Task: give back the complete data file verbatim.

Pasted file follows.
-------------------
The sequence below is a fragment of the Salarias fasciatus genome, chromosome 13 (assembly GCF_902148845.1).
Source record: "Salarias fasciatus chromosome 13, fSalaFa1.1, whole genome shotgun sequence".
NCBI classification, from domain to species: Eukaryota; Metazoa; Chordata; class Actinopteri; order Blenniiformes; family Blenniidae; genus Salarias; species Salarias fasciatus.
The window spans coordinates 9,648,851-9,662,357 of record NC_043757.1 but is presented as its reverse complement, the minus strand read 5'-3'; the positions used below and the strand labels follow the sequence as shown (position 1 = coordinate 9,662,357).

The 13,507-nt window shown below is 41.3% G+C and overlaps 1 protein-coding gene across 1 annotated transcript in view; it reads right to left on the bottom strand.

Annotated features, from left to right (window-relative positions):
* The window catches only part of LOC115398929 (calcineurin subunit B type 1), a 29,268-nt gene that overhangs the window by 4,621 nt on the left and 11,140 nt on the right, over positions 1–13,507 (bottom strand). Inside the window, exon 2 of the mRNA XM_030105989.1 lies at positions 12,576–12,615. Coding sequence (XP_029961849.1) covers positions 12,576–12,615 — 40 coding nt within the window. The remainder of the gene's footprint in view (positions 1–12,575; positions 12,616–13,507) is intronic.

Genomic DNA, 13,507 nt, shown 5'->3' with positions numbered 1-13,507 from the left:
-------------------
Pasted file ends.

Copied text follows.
The sequence below is a fragment of the Salarias fasciatus genome, chromosome 13 (assembly GCF_902148845.1).
Source record: "Salarias fasciatus chromosome 13, fSalaFa1.1, whole genome shotgun sequence".
NCBI classification, from domain to species: Eukaryota; Metazoa; Chordata; class Actinopteri; order Blenniiformes; family Blenniidae; genus Salarias; species Salarias fasciatus.
The window spans coordinates 9,648,851-9,662,357 of record NC_043757.1 but is presented as its reverse complement, the minus strand read 5'-3'; the positions used below and the strand labels follow the sequence as shown (position 1 = coordinate 9,662,357).

The 13,507-nt window shown below is 41.3% G+C and overlaps 1 protein-coding gene across 1 annotated transcript in view; it reads right to left on the bottom strand.

Annotated features, from left to right (window-relative positions):
* The window catches only part of LOC115398929 (calcineurin subunit B type 1), a 29,268-nt gene that overhangs the window by 4,621 nt on the left and 11,140 nt on the right, over positions 1–13,507 (bottom strand). Inside the window, exon 2 of the mRNA XM_030105989.1 lies at positions 12,576–12,615. Coding sequence (XP_029961849.1) covers positions 12,576–12,615 — 40 coding nt within the window. The remainder of the gene's footprint in view (positions 1–12,575; positions 12,616–13,507) is intronic.

Genomic DNA, 13,507 nt, shown 5'->3' with positions numbered 1-13,507 from the left: